In the wake of the IDF’s increasing its presence on the Golan Heights in response to the flood of refugees on the Syrian side of the border, Lebanon-based terror group Hezbollah – which has been supporting the Syrian army in its battle with rebel groups – warned Israel that an attack on Lebanon would lead to a war on the Israeli side of the Golan border, a Lebanese newspaper reported.
The report in the A-Liwa newspaper quoted top Hezbollah terrorists as saying that the fluid situation in Syria increased the possibility of a regional war.
“The situation is open right now, but war is closer than ever, and it could break out in Lebanon, Yemen and on the Syria-Iraq border,” the report said, citing the various trouble spots on Syria’s borders.
Lebanon wants no part of a regional war encompassing Syria, and has recently sent that message out via France to all interested parties. Israel was also warned, with Hezbollah insisting it would attack Israeli targets on the Golan if Israel attacked targets in Lebanon.
With that, Hezbollah has no intention of leaving Syria at this time, and remains committed to helping Syrian leader Bashar al-Assad rout the rebel groups, especially in the area south of Damascus, close to the Israeli border, the report quoted the Hezbollah sources as saying.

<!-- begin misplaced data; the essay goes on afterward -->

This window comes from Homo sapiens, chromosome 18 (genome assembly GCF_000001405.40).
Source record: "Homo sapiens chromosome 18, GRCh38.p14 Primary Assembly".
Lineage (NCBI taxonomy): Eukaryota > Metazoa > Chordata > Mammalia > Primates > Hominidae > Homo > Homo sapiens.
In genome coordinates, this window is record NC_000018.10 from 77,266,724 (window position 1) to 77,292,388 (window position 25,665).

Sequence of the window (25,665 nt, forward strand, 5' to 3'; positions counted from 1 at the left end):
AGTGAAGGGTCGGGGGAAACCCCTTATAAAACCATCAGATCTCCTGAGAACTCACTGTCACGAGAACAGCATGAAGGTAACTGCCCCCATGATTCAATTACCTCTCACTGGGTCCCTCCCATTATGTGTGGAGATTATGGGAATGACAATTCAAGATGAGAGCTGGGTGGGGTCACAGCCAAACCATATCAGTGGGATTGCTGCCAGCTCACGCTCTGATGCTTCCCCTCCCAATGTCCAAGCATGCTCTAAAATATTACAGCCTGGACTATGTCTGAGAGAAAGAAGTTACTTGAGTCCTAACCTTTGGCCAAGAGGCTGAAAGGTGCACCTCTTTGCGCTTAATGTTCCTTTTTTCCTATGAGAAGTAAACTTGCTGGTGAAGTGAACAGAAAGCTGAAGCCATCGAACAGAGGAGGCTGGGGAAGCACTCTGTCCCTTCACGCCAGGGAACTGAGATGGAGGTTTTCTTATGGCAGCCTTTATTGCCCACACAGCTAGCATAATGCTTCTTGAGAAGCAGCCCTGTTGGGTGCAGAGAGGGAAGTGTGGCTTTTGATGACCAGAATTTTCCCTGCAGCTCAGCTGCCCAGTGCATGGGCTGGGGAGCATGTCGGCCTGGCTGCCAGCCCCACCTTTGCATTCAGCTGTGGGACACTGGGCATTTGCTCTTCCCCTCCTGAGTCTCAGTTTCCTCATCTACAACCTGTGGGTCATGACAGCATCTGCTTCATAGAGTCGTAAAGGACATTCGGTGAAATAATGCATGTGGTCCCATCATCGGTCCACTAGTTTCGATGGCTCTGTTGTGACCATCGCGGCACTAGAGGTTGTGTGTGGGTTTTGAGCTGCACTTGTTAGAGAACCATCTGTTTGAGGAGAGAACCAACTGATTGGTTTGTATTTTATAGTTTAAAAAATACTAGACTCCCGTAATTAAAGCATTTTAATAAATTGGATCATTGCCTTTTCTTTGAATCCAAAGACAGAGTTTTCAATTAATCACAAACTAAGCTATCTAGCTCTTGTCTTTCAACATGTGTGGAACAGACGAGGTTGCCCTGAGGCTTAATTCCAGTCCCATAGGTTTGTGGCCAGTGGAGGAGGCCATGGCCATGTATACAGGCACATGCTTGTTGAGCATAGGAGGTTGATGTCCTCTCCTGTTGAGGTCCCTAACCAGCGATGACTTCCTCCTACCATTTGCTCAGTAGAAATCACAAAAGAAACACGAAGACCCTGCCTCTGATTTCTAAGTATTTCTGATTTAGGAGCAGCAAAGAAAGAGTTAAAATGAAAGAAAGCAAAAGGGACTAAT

In addition, Hezbollah intends to increase its presence in Yemen, where another civil war is going on. “I hope to be among the fighters of the opposition in Yemen,” Hezbollah chief Hassan Nasrallah said in a recent speech, according to the report.
On Sunday the IDF said it is increasing its military presence on the Golan Heights in response to developments on the Syrian side of the border. The decision comes as the result of the increasing number of refugees from the civil war in Syria. Refugees from the area of Dara’a have been streaming to the Syrian side of the Golan in recent days, as Syria Army forces have begun a major campaign to take the area from rebels. There are thought to be as many as 160,000 refugees massed on the Syrian side of the Golan border.
In a statement, the IDF said it was at the refugees’ disposal to provide humanitarian assistance – but that no refugees would be admitted to Israel. “The IDF considers the 1974 ceasefire between Syria and Israel as a very important document,” and that agreement would be kept. As far as the refugees are concerned, “the IDF has for years and continues now to provide assistance, and will do so as long as it is needed.” The army “will continue to stand on the principle of nonintervention in Syria, while responding to any injury to Israel’s sovereignty, or to dangers to its citizens.”